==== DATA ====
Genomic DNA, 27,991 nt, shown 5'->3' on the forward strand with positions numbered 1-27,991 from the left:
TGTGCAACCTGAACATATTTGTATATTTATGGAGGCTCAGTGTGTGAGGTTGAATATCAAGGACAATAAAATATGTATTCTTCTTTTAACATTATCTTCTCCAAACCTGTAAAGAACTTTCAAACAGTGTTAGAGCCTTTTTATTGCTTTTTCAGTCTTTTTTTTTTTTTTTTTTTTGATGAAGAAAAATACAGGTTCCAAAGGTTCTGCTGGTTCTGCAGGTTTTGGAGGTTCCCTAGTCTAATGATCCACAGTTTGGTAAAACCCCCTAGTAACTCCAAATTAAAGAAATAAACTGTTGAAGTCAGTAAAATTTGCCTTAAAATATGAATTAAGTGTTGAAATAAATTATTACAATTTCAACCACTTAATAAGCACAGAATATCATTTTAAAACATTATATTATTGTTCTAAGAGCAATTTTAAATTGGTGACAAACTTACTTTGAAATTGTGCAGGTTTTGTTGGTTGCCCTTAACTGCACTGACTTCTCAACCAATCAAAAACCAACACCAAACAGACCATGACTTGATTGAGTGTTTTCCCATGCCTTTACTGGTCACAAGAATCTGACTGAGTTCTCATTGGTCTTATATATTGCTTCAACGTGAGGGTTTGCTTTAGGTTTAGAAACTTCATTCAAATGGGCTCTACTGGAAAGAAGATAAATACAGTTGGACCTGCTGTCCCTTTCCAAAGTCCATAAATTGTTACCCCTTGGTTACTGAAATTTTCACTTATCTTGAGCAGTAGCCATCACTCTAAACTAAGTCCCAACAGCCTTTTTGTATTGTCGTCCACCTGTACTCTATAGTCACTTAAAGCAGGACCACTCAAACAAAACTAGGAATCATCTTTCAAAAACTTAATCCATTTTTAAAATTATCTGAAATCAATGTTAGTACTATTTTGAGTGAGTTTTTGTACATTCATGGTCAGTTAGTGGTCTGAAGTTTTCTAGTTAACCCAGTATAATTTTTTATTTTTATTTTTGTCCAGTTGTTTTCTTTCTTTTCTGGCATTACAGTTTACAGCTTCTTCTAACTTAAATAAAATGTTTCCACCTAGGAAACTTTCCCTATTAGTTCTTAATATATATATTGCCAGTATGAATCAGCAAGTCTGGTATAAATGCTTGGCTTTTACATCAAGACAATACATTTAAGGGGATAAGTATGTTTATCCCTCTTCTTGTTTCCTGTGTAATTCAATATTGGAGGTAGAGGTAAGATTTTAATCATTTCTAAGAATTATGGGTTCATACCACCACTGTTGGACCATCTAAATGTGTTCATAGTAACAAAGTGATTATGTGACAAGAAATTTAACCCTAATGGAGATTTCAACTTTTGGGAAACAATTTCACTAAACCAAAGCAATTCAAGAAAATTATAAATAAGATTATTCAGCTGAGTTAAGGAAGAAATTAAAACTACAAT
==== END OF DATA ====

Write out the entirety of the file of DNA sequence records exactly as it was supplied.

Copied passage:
Genomic DNA, 27,991 nt, shown 5'->3' on the forward strand with positions numbered 1-27,991 from the left:
TGTGCAACCTGAACATATTTGTATATTTATGGAGGCTCAGTGTGTGAGGTTGAATATCAAGGACAATAAAATATGTATTCTTCTTTTAACATTATCTTCTCCAAACCTGTAAAGAACTTTCAAACAGTGTTAGAGCCTTTTTATTGCTTTTTCAGTCTTTTTTTTTTTTTTTTTTTTGATGAAGAAAAATACAGGTTCCAAAGGTTCTGCTGGTTCTGCAGGTTTTGGAGGTTCCCTAGTCTAATGATCCACAGTTTGGTAAAACCCCCTAGTAACTCCAAATTAAAGAAATAAACTGTTGAAGTCAGTAAAATTTGCCTTAAAATATGAATTAAGTGTTGAAATAAATTATTACAATTTCAACCACTTAATAAGCACAGAATATCATTTTAAAACATTATATTATTGTTCTAAGAGCAATTTTAAATTGGTGACAAACTTACTTTGAAATTGTGCAGGTTTTGTTGGTTGCCCTTAACTGCACTGACTTCTCAACCAATCAAAAACCAACACCAAACAGACCATGACTTGATTGAGTGTTTTCCCATGCCTTTACTGGTCACAAGAATCTGACTGAGTTCTCATTGGTCTTATATATTGCTTCAACGTGAGGGTTTGCTTTAGGTTTAGAAACTTCATTCAAATGGGCTCTACTGGAAAGAAGATAAATACAGTTGGACCTGCTGTCCCTTTCCAAAGTCCATAAATTGTTACCCCTTGGTTACTGAAATTTTCACTTATCTTGAGCAGTAGCCATCACTCTAAACTAAGTCCCAACAGCCTTTTTGTATTGTCGTCCACCTGTACTCTATAGTCACTTAAAGCAGGACCACTCAAACAAAACTAGGAATCATCTTTCAAAAACTTAATCCATTTTTAAAATTATCTGAAATCAATGTTAGTACTATTTTGAGTGAGTTTTTGTACATTCATGGTCAGTTAGTGGTCTGAAGTTTTCTAGTTAACCCAGTATAATTTTTTATTTTTATTTTTGTCCAGTTGTTTTCTTTCTTTTCTGGCATTACAGTTTACAGCTTCTTCTAACTTAAATAAAATGTTTCCACCTAGGAAACTTTCCCTATTAGTTCTTAATATATATATTGCCAGTATGAATCAGCAAGTCTGGTATAAATGCTTGGCTTTTACATCAAGACAATACATTTAAGGGGATAAGTATGTTTATCCCTCTTCTTGTTTCCTGTGTAATTCAATATTGGAGGTAGAGGTAAGATTTTAATCATTTCTAAGAATTATGGGTTCATACCACCACTGTTGGACCATCTAAATGTGTTCATAGTAACAAAGTGATTATGTGACAAGAAATTTAACCCTAATGGAGATTTCAACTTTTGGGAAACAATTTCACTAAACCAAAGCAATTCAAGAAAATTATAAATAAGATTATTCAGCTGAGTTAAGGAAGAAATTAAAACTACAAT